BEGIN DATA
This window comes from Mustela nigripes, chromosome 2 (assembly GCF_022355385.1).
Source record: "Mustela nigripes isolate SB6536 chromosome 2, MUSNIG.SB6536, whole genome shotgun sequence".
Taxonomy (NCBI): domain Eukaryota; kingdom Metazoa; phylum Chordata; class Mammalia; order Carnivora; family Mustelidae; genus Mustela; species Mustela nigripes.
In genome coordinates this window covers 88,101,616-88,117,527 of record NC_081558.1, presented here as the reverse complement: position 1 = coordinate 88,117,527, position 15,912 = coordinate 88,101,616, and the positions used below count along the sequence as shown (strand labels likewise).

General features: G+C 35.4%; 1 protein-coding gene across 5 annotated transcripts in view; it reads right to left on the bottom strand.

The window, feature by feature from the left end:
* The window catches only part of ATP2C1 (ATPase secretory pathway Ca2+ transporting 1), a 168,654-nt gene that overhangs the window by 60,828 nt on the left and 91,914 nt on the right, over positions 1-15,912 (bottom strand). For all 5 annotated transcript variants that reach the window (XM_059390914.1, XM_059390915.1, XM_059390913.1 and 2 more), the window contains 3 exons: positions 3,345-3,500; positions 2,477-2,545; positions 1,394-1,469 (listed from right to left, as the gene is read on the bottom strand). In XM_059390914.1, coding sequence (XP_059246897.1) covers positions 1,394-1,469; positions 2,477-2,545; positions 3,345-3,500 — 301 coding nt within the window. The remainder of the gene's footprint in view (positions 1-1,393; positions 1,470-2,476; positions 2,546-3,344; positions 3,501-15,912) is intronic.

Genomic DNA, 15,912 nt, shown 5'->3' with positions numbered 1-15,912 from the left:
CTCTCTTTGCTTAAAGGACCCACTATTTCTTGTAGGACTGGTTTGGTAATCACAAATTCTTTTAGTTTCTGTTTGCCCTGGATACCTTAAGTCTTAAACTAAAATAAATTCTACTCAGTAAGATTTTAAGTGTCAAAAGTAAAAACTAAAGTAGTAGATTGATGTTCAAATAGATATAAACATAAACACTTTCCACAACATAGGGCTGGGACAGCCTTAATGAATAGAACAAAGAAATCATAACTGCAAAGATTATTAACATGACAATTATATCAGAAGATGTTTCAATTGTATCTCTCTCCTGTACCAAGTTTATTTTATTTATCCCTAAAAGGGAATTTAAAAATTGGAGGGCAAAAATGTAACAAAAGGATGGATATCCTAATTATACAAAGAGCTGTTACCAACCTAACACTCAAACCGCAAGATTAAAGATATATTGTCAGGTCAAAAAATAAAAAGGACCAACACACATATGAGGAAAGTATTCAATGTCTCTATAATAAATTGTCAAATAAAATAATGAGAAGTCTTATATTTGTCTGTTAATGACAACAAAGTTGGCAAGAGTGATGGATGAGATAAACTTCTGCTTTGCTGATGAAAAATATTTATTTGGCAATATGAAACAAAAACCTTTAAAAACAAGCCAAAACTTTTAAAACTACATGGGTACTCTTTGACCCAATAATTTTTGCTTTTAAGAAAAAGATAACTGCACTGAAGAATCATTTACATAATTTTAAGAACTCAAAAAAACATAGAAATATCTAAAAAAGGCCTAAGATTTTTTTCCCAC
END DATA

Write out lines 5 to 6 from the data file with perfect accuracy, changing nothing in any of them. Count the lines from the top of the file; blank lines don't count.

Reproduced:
General features: G+C 35.4%; 1 protein-coding gene across 5 annotated transcripts in view; it reads right to left on the bottom strand.

The window, feature by feature from the left end: